QUESTIONABLE METHODS
Pfc. Kristin R. Cosby, combat engineer, Engineer Platoon, Headquarters and Service Company, Ground Combat Element Integrated Task Force, provides security during a field training exercise at Engineer Training Area 2 aboard Marine Corps Base Camp Lejeune, North Carolina, Jan. 16, 2015.
Pfc. Kristin R. Cosby, combat engineer, Engineer Platoon, Headquarters and Service Company, Ground Combat Element Integrated Task Force, provides security during a field training exercise at Engineer Training Area 2 aboard Marine Corps Base Camp Lejeune, North Carolina, Jan. 16, 2015.
Marine Corps photo by Cpl. Paul S. Martinez

Analysis Of Full Marine Corps Gender Study Reveals Weaknesses In Methodology

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A Marine Corps study on gender-integrated combat arms units is inherently flawed, according to retired Army colonel Ellen Haring and gender researcher Megan MacKenzie, who gained access to the 380-page report.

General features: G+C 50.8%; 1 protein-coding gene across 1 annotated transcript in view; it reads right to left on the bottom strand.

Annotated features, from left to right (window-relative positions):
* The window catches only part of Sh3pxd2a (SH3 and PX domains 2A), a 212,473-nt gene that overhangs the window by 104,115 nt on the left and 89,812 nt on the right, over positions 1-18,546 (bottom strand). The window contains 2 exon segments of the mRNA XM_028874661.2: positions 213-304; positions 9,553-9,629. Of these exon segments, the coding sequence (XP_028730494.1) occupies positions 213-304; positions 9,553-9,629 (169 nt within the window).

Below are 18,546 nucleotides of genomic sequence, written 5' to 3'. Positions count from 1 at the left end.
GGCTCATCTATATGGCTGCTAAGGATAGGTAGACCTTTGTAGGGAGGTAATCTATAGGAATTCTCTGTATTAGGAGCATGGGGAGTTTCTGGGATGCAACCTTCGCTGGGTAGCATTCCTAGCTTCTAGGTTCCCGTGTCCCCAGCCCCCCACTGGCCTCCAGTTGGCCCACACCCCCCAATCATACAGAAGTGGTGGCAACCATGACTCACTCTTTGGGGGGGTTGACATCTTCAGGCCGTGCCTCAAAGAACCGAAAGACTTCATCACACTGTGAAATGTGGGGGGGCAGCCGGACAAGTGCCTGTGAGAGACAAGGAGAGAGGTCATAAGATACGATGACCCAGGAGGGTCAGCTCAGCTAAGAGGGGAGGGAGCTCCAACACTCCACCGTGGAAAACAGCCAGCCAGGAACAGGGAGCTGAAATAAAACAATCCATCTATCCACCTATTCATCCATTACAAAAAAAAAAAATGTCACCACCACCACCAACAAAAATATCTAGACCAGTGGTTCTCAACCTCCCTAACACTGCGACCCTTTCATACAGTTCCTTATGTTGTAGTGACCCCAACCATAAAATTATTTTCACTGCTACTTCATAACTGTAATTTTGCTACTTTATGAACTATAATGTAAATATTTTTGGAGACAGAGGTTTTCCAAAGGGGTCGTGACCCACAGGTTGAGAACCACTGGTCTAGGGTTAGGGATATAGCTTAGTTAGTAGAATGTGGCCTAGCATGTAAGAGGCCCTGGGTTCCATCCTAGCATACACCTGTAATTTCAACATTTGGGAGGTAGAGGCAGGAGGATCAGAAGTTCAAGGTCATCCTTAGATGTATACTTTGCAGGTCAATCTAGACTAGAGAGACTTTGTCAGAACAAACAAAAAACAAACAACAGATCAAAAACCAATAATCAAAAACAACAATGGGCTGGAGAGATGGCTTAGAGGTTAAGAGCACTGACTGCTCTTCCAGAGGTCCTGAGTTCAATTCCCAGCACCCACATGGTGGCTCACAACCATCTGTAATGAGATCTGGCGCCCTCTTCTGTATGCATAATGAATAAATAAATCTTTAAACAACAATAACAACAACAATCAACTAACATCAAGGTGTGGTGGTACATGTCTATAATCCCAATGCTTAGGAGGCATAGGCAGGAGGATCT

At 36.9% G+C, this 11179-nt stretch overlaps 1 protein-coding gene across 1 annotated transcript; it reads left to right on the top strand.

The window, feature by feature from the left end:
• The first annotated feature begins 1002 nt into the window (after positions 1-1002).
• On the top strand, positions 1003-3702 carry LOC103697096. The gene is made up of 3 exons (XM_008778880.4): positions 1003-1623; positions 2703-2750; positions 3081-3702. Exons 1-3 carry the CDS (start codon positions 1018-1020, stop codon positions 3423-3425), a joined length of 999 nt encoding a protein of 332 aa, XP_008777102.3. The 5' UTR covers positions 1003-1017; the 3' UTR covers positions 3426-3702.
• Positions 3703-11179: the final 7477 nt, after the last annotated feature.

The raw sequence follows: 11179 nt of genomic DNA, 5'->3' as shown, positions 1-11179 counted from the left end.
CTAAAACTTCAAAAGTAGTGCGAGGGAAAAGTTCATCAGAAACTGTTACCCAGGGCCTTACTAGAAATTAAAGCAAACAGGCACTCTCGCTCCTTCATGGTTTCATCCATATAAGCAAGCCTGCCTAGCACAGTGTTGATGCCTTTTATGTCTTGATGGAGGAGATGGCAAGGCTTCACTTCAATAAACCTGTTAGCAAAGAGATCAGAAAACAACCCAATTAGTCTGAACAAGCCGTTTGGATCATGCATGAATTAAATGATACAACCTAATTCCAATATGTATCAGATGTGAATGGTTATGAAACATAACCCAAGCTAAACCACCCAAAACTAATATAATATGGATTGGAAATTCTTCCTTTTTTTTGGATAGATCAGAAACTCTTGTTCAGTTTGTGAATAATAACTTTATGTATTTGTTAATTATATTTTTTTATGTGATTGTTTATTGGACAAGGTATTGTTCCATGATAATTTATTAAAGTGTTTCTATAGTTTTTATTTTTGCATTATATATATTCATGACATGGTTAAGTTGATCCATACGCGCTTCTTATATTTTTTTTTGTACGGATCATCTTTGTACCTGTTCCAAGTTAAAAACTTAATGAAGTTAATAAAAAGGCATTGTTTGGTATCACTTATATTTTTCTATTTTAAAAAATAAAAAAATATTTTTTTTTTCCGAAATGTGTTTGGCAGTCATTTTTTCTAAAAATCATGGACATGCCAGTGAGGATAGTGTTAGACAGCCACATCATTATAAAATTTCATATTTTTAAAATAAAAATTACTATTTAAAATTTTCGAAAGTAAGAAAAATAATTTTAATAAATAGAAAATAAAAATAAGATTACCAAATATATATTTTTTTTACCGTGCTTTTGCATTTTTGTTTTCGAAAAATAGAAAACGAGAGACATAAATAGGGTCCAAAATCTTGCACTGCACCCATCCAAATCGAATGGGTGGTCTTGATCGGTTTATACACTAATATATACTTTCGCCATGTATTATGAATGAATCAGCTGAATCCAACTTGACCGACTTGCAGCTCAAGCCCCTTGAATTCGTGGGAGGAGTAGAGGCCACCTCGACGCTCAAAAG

After the completion of the two-year study, the Marine Corps released a four-page summary of its findings, which concluded that women have a negative impact on mission effectiveness, increase risk of injury, and affect retention rates for the branch.

In response, Haring and MacKenzie argue that the study “was inherently flawed and that the limited information the Marines released hid a myriad of problems and weaknesses associated with the study’s design, small volunteer pool, and lack of generalisability of the findings.”

Haring and MacKenzie further say that because the study never established minimum operational standards associated with combat mission, and fails to measure Marines against job-specific standards, the report doesn’t apply to gender integration.

Get the full story at MeganHMackenzie.com.